I disagree, strongly, with Ms. Catalfamo's letter ("Assisted suicide is not the answer," April 21), asserting that Del. Heather Mizeur's position on allowing aid in dying in Maryland is "perverted" and inconsistent with "a decent democracy." For me, and for many other seniors, respect for and support of an individual's end-of-life choices is absolutely central to American principles and values.

I believe that most of us are unable to imagine what it is like to suffer from a terminal illness. Not only do those patients often experience intractable pain, but they may also endure the loss of all those activities and personal connections that make their lives meaningful and joyful.

A Maryland law that allows people who have a terminal illness to achieve a peaceful death, including the possibility of sharing their last moments with loving friends and family, is a matter of individual freedom. The lack of such a law is "democracy" overriding personal liberty at one of the most important junctures in one's life.

Ms. Catalfamo points to the possibility of manipulation by family members. These concerns, however, are addressed, as they have been in Washington and Oregon (where there have been no instances of abuse or coercion), by safeguards in the law that protect against such intrusions on the patient's decision-making.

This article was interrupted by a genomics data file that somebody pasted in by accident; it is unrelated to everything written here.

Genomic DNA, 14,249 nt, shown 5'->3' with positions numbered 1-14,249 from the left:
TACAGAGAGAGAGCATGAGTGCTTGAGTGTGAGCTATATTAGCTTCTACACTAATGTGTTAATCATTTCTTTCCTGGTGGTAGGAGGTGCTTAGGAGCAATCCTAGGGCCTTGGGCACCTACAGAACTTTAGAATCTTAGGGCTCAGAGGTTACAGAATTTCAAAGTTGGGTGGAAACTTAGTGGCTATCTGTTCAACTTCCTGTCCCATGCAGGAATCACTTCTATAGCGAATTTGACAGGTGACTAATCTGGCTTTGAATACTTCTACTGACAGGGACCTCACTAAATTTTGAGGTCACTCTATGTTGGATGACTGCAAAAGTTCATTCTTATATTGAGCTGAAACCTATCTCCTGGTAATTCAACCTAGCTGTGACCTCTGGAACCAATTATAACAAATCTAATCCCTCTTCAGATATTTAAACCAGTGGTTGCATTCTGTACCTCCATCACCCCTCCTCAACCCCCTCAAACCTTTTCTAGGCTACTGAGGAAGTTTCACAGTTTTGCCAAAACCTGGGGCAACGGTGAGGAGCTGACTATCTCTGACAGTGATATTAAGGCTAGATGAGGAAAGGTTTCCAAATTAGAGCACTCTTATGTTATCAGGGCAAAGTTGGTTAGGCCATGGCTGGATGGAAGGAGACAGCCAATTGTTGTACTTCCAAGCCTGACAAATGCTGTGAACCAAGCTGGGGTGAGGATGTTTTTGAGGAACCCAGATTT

Ms. Catalfamo is correct that end-of-life choices are not objective. Indeed, they are completely subjective, and that is precisely the point. Our democracy, in making the choice that Ms. Mizeur supports available for terminally ill patients, validates the autonomy of each citizen — something at the core of our shared values.

I agree with Heather Mizeur. Maryland law should be changed to allow mentally competent, terminally ill adults to legally choose aid in dying when palliative and hospice care can no longer provide, for them, a satisfactory life.

Alan D. Eason, Catonsville

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